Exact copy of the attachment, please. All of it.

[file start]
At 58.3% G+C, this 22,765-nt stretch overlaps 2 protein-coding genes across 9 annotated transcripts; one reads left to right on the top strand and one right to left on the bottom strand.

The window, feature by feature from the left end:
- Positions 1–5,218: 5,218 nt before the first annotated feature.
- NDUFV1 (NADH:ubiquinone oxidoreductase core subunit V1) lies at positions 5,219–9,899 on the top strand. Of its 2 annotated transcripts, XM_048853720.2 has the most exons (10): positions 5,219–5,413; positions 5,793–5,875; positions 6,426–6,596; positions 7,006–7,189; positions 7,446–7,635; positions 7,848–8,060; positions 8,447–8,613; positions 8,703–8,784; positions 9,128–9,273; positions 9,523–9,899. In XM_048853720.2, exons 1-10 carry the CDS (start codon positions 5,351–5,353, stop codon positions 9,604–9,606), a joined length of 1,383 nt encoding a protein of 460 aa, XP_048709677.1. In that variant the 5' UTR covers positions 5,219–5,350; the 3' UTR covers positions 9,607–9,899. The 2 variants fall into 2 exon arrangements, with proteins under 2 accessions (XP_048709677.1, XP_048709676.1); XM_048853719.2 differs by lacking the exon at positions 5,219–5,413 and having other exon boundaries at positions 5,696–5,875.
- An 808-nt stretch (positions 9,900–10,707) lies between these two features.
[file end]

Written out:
At 58.3% G+C, this 22,765-nt stretch overlaps 2 protein-coding genes across 9 annotated transcripts; one reads left to right on the top strand and one right to left on the bottom strand.

The window, feature by feature from the left end:
- Positions 1–5,218: 5,218 nt before the first annotated feature.
- NDUFV1 (NADH:ubiquinone oxidoreductase core subunit V1) lies at positions 5,219–9,899 on the top strand. Of its 2 annotated transcripts, XM_048853720.2 has the most exons (10): positions 5,219–5,413; positions 5,793–5,875; positions 6,426–6,596; positions 7,006–7,189; positions 7,446–7,635; positions 7,848–8,060; positions 8,447–8,613; positions 8,703–8,784; positions 9,128–9,273; positions 9,523–9,899. In XM_048853720.2, exons 1-10 carry the CDS (start codon positions 5,351–5,353, stop codon positions 9,604–9,606), a joined length of 1,383 nt encoding a protein of 460 aa, XP_048709677.1. In that variant the 5' UTR covers positions 5,219–5,350; the 3' UTR covers positions 9,607–9,899. The 2 variants fall into 2 exon arrangements, with proteins under 2 accessions (XP_048709677.1, XP_048709676.1); XM_048853719.2 differs by lacking the exon at positions 5,219–5,413 and having other exon boundaries at positions 5,696–5,875.
- An 808-nt stretch (positions 9,900–10,707) lies between these two features.